We’re going to see the elephants, the elephants, the eleph……
Hey! Where are they?
Not at the Philadelphia Zoo, anymore apparently. My nieces, Riley and Olive found that out the hard way on Monday.
I’ve been out of the “Philly with Kids” loop for a while. We live at the shore, after all, and my kiddos are getting big. But when we lived there, the elephants were always a favorite zoo pit stop, especially at this time of year, when they crushed pumpkins under their huge feet for entertainment.
There are about 300,000 African elephants in the wild. Their population is not in immediate danger, but the number is down significantly from the 1.3 million in 1950. Asian elephants are in trouble, however. There are only about 2,000 of them, and zoos and conservationists are working through breeding programs to increase the numbers of both species.
Last I’d heard, Philadelphia was planning on a newer and bigger Elephant habitat, which seemed like a good idea to anyone who ever wondered how such big, beautiful animals could be kept in such a small space.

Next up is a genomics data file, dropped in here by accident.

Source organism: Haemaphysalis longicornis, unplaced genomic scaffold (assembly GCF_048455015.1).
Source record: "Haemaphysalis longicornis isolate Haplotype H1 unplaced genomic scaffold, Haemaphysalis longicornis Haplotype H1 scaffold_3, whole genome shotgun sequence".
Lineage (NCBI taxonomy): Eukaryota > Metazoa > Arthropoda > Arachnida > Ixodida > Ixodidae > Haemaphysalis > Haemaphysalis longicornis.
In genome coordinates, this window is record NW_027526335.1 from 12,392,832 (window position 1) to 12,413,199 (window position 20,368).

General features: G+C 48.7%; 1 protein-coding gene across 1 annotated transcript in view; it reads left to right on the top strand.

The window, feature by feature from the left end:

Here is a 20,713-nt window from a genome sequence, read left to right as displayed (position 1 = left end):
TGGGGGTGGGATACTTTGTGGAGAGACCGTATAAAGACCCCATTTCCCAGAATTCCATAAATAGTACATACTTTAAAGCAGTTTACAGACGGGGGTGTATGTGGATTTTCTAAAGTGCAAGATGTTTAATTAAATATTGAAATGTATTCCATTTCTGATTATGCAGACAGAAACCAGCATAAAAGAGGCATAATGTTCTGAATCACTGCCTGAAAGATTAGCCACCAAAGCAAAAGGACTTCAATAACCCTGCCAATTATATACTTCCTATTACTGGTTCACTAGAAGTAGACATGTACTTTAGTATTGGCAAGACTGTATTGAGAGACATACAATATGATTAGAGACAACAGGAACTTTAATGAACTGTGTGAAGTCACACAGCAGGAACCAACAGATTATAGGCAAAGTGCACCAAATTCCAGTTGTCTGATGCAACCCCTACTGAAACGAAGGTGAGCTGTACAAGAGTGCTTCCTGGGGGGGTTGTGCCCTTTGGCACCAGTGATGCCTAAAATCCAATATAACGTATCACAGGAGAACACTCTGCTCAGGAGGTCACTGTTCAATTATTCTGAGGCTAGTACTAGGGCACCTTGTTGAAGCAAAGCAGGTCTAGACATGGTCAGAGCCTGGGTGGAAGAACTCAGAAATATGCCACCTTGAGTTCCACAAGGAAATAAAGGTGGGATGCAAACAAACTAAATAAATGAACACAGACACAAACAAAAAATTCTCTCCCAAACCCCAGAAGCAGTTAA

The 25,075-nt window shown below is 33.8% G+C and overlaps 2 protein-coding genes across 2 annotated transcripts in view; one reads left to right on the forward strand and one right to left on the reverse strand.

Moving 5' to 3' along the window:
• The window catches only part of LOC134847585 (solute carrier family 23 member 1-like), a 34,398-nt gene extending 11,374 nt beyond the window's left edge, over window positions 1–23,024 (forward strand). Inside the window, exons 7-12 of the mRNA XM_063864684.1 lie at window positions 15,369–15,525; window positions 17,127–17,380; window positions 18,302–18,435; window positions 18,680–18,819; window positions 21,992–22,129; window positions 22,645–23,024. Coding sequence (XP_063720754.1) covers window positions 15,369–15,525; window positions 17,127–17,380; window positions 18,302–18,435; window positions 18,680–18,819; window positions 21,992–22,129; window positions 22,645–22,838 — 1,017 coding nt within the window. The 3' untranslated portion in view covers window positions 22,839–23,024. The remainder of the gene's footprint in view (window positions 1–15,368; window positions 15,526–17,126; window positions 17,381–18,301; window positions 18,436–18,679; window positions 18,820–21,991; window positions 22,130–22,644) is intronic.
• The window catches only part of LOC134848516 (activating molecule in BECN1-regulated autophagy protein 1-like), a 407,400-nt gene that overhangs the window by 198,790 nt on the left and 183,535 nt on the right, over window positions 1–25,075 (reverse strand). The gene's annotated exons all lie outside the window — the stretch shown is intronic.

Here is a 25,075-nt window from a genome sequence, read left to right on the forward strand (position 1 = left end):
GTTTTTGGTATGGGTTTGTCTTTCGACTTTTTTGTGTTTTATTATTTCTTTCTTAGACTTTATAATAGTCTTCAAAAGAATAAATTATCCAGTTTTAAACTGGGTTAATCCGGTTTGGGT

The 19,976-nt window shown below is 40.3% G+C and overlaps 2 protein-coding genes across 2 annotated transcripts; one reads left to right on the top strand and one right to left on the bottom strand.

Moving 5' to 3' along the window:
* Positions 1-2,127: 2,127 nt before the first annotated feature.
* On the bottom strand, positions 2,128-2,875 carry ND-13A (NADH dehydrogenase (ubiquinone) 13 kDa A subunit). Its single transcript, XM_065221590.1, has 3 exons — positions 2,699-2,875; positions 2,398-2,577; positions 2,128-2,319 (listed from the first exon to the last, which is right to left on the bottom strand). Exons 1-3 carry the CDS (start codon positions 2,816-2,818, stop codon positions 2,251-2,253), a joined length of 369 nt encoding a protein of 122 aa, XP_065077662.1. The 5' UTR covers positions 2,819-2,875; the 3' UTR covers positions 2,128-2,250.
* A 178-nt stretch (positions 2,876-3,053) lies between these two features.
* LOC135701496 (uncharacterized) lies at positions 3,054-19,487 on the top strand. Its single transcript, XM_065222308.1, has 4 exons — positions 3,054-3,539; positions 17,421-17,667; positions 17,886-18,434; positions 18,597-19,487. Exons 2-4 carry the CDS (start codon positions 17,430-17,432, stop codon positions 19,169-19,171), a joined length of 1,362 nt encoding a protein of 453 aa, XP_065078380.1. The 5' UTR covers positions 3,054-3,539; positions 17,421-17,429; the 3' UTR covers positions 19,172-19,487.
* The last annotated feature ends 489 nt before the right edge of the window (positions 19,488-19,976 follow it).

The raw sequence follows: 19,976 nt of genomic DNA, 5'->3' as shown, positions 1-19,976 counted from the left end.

It turned out the new exhibit would have cost $22 million, and the zoo didn’t have the money to do it. One also has to wonder if a 40 acre zoo could ever humanely maintain these massive creatures. As a point of comparison, San Diego’s Wild Animal Park is 800 acres, but it lies a bit outside the city, unlike Philadelphia’s 150-year-old zoo, which sits amid traffic jams and passing trains on Girard Avenue.
So the animals “packed their trunks” and relocated to the country. Two African elephants, Bette and Kallie, arrived at Pittsburgh Zoo’s 724 acre International Conservation Center last July. (The zoo’s oldest elephant, Petal, died in 2008 at age 52). And the year before that, the zoo’s Asian elephant, Dulary, was sent to the 2200 acre Elephant Sanctuary in Tennessee. You can see her new home here.
I feel better knowing the animals are living in better conditions, and while Olive and Riley were a bit disappointed, they enjoyed seeing the lions, monkeys and other animals, which live in ever-improving conditions.
I always have mixed feelings about zoos. I hate to see the animals in captivity, but I do think they serve an important purpose. It’s difficult to convince us humans to care very much about things we can’t see…and most of us will never get to Africa or Asia to see these animals.
I guess next time we want to see elephants, we’ll have to head down to the National Zoo in Washington DC. They just opened an expanded $52 million exhibit and breeding program for their Asian elephants last month. And I can’t wait to visit the Philadelphia Zoo again to see how they use the extra space to improve life for its other residents.